Apple TV has always been an odd title on Apple’s bookshelf, so much so that even Steve Jobs described it as a ‘hobby’ product.
Steve Jobs’s biographer gave the little box a great boost in January when he revealed that Jobs claimed to have cracked the knotty problem of a great TV interface that would be worthy of Apple.
This year has also seen constant rumours of a genuine Apple-branded TV set. Isn’t it funny how Apple’s manufacturing partners are just terrible at keeping trade secrets secret? It’s almost as though someone wants the moon-eyed fans kept on the edge of their seats, topping up teh interwebs with constant chatter.
Even dull-eyed readers will spot that this is not a TV set, but another iteration of the Apple TV set-top media streamer.
This is the third generation Apple TV, although like the 1984-style unspeaking dealt to the third-gen iPad, this is simple Apple TV rather than Apple TV 3. It shares the same tiny body and lack of internal storage as Apple TV mark 2, but it’s got a brand new user interface that’s supposed to be a lot more TV-friendly.
Yet according to former Apple engineer Michael Margolis, it’s an interface Jobs threw out five years ago. The truth, or a smart way to cover lukewarm reaction to the new UI?
Design and connection
As we said in our unboxing, Apple TV is a thing of simple beauty, dwarfed by other set-top boxes and mocking their gaudy displays, indicators, front-panel controls and logos. It may cost £99, but the one thing it doesn’t look is cheap.
It’s a black so glossy it’s hard to photograph, 98mm square and 23mm tall, weighing 270g (roughly equal to a kitten). The back panel hosts connections for power, HDMI, SPDIF optical digital audio and 10/100 Ethernet. The WiFi antenna (802.11a, b, g or n) is hidden in the case.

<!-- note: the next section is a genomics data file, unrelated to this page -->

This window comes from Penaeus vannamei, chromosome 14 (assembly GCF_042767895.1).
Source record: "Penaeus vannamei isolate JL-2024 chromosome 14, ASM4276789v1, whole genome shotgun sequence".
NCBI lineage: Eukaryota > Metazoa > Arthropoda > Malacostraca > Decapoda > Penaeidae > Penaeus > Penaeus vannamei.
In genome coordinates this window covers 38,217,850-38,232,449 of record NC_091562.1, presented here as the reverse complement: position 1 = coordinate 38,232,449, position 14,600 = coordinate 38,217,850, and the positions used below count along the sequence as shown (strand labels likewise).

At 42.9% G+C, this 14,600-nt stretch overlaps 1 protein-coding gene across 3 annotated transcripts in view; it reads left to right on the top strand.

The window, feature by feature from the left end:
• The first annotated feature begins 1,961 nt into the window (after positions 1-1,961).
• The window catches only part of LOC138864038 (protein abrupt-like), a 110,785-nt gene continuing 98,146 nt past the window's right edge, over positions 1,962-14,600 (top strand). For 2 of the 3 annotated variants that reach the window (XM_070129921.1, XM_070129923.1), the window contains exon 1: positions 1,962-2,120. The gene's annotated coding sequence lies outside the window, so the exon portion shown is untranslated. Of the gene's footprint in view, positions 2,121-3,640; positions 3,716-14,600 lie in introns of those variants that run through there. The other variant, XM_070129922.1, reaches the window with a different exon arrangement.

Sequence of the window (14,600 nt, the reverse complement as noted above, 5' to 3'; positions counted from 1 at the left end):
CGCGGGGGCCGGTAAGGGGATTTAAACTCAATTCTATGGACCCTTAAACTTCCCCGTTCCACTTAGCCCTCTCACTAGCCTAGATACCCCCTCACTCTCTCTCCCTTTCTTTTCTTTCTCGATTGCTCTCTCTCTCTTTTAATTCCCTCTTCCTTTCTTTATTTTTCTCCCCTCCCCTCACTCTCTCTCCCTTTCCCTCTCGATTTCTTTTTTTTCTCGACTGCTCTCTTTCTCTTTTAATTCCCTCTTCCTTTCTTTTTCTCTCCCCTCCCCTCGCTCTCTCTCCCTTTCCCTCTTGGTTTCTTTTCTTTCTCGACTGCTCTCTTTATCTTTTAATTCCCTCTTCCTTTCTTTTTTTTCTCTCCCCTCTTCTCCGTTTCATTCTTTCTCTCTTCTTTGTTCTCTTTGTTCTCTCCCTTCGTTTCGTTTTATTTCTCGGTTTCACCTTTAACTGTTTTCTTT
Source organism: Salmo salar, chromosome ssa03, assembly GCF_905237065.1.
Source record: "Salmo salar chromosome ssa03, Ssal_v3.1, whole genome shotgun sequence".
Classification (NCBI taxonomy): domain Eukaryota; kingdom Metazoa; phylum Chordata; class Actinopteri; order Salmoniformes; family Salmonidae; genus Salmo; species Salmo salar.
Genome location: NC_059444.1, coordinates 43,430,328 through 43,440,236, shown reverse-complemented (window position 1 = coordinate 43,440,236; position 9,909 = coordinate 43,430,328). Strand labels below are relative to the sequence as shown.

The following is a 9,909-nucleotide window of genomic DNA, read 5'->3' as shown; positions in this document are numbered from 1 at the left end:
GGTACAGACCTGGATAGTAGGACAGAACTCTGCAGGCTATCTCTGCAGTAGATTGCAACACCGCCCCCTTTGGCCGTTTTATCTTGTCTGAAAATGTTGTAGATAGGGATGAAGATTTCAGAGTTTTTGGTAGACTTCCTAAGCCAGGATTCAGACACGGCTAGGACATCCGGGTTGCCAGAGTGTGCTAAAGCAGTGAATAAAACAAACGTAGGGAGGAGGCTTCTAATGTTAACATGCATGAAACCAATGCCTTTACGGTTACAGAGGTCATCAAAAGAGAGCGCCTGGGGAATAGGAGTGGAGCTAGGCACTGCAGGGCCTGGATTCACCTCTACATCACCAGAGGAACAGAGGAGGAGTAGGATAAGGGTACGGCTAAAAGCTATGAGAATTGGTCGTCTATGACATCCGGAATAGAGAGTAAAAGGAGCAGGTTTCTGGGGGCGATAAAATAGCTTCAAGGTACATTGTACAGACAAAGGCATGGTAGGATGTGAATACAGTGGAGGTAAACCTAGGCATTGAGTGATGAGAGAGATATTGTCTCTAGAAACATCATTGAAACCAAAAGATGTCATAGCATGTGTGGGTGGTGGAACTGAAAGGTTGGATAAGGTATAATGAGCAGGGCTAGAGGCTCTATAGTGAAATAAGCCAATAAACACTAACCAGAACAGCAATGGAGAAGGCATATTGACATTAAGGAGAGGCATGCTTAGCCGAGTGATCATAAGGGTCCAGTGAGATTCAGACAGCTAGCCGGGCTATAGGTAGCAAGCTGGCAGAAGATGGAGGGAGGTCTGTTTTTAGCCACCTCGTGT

Quite how Apple has managed to fit a power supply into it is impressive, although it may contribute to the kitten-friendly warmth of the box when it’s running. Still, it’s nicer than having another DC power brick and that A5 single-core chip won’t power itself.
The HDMI port supports the HDMI 1.4 standard, so it will also carry Dolby Digital 5.1 surround sound, but you can also use the optical digital audio output.
The USB port is for servicing only – Apple’s determined to make you rely on network or cloud storage, even if you have photos on an SD card.
I wasn’t a massive fan of the original Apple TV remote – I’m all for stripping things down the basics, but not even having a power button? It’s just a little too counter-intuitive to have to learn a special key combo to put a device to sleep.
That’s still a problem with the new Apple Remote, but it is a very responsive device for controlling your Apple TV, once you’ve got used to the Menu button also being the back-up button, and the centre of the D-pad being OK/Enter.
The old Apple remote was also too small, as though designed for a child’s hand. It’s not just easy-to-lose but also strange to hold, and with a metallic finish that looks great but doesn’t feel planted in your hand. Maybe someone will make a gel-case like they do for equally-slippy phones.
The lightness has one advantage: it doesn’t get heavy as you browse through menus and input your details. Maybe Apple’s on to something here as the TV remote becomes less of a simple channel-zapper and the instrument of exploration and transaction.
You’d expect an Apple product to be easy to set up, and Apple TV doesn’t disappoint – a handful of menus buzz you through language, localisation and network setup. With so few buttons, entering passwords and login details with the onscreen keyboard is slow and painful. There’s a separate login for iTunes Match, Netflix and any other third-party content services as well, not to mention entering searches on YouTube.